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Florida Guide > Miscellaneous

‘Show me the way to Armadillo’......with apologies to Tony Christie!

The first time I saw an armadillo it was not a pretty sight. We were driving down the Florida Turnpike on our way to pick up a cruise from Fort Lauderdale when there it was, lying at the side of the road – flattened. Road kill we would call it.

It was quite sad to see it lying there, like a little leathery tank, but flatter. They appear to be quite common in Florida, and they also seem to have a death wish where roads are concerned. The Florida Turnpike is a very long and straight road which runs all the way down to the south of Miami, much of it traversing sparsely populated wetlands, and we have frequently seen armadillos roaming about at the side of the road.

The armadillo is closely related to sloths and anteaters, and their snout is pointy or shaped like a shovel, and they have small eyes. The word ‘armadillo’ is Spanish, and means ‘little armoured one, ’ and it certainly is that. They are normally about 30 inches long, which includes their tail, and the most common one to be found in the USA is the nine-banded Armadillo. They don’t have very good eyesight which probably accounts for their lack of care crossing the road, and their resultant collisions with vehicles. Their armour is actually plates of dermal bone covered in small overlapping epidermal scales, which are made of bone with a covering of horn. The underside of their body is covered with soft skin and fur, and is not protected by scales. This armour plating serves as their main defence, but of course, against the mighty car the armadillo does not stand a chance. They cannot actually roll up like some other species of armadillo, such as the three-banded armadillo of South America, as they have too many plates, so they tend to flee. Unfortunately they often jump straight into the air when surprised, which results in them colliding with passing vehicles. As a result they have gained the nickname ‘Hillbilly Speed Bump. ’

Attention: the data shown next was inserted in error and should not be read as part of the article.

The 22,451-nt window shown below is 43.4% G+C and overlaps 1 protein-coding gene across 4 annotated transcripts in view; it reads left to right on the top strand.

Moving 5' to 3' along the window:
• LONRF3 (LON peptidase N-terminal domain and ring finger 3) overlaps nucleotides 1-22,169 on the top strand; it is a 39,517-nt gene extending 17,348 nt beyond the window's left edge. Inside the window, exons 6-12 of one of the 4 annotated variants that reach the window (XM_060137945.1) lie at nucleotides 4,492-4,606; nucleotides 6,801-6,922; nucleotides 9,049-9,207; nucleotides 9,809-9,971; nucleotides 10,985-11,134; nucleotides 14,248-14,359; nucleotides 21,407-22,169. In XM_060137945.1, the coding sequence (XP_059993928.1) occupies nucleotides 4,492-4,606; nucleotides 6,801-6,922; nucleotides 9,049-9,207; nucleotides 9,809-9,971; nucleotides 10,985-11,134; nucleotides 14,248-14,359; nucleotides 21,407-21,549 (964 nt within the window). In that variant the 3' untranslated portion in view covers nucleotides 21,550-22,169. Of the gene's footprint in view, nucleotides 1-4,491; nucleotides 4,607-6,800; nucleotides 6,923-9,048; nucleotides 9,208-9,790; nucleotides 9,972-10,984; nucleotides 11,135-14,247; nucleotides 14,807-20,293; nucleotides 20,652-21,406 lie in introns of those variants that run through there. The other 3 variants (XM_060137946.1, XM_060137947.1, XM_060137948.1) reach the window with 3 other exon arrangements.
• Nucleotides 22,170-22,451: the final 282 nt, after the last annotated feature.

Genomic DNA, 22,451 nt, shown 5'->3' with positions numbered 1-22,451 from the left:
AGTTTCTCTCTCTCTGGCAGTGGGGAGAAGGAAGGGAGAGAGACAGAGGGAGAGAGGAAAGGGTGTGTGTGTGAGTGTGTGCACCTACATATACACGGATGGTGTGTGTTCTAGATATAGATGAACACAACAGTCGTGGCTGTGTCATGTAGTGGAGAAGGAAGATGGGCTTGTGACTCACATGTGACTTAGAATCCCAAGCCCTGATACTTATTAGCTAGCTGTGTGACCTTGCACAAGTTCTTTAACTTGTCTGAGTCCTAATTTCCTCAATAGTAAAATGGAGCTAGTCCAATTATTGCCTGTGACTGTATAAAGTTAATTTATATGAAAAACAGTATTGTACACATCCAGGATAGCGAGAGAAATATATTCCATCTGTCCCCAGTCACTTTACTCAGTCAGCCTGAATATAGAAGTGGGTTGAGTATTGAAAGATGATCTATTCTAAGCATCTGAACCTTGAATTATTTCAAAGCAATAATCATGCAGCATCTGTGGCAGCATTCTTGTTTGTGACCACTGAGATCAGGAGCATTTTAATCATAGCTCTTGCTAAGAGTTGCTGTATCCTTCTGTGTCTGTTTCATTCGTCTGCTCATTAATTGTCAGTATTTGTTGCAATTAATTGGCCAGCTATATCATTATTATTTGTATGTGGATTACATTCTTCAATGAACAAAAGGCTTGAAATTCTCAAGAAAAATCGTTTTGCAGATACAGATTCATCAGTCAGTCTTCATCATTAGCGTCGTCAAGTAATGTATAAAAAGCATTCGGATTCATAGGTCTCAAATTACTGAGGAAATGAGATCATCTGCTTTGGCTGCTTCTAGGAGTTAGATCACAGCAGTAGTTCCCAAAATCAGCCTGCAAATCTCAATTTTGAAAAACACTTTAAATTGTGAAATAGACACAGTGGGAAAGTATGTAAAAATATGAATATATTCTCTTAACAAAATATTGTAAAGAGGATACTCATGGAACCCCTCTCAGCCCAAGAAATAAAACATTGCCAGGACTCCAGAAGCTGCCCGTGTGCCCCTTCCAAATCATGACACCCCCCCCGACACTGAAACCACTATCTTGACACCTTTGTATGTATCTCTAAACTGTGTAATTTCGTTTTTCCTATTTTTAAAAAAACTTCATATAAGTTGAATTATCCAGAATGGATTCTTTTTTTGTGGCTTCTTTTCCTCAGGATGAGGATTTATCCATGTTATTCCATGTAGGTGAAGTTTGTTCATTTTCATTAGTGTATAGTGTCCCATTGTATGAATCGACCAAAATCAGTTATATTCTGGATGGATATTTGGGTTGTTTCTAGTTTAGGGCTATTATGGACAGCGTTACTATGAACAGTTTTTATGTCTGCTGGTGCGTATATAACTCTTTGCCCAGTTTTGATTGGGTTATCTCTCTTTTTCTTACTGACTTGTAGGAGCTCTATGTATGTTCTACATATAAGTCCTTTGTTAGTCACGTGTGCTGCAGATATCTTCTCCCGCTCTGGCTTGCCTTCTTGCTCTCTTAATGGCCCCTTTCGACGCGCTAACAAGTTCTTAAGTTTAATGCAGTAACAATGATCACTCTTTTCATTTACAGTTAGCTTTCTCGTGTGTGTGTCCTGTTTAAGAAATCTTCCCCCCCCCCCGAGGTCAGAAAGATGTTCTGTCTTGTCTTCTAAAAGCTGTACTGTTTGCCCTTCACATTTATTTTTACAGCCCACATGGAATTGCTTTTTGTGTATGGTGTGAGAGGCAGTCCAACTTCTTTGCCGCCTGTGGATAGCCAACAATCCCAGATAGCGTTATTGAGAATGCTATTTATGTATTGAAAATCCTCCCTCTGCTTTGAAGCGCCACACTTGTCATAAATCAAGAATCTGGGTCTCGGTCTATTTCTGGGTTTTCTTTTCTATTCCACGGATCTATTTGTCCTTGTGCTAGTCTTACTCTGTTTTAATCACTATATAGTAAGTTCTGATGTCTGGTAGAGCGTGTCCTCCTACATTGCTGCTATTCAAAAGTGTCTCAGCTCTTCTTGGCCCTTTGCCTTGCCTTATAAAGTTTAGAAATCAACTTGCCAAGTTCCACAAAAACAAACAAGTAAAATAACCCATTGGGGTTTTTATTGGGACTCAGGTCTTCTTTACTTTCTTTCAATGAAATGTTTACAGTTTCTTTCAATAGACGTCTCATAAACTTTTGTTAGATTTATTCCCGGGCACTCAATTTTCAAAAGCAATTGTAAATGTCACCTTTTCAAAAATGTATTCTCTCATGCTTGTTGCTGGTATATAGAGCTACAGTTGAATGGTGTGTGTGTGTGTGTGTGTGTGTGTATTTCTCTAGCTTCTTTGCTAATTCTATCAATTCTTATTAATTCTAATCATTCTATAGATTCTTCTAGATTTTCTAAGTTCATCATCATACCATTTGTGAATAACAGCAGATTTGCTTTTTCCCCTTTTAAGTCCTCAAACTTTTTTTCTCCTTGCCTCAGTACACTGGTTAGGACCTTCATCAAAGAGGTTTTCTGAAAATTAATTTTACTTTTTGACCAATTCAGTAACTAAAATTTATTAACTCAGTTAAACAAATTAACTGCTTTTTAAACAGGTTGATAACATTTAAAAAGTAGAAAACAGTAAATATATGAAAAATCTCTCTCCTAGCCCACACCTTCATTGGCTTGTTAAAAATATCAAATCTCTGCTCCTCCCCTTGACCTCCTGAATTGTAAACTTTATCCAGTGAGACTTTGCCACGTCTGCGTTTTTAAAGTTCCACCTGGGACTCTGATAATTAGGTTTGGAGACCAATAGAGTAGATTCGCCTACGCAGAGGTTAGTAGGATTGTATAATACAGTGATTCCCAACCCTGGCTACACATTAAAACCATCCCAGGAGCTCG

They have sharp claws and burrow in moist soil near creeks and streams. This probably accounts for them being found on the Turnpike as alongside the road, on both sides, there is usually to be found water , as it is wetland. They eat mainly grubs and insects, and other invertebrates.

The nine-banded armadillo is actually very useful to science as it has a very unusual reproductive system. They give birth to four genetically identical quadruplets in each litter as the egg divides into four, so as they are always genetically identical, they are good subjects for scientific, medical or behavioural tests. They are not usually born until eight months after mating as they exhibit delayed implantation, and the young are born with soft leathery skin.

But I have to say that I can’t help thinking about armadillos every time I hear that popular song, you know the one. . . . . . ’Show me the way to armadillo. . . . . . . . . ’

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Page added on: 30 September 2010
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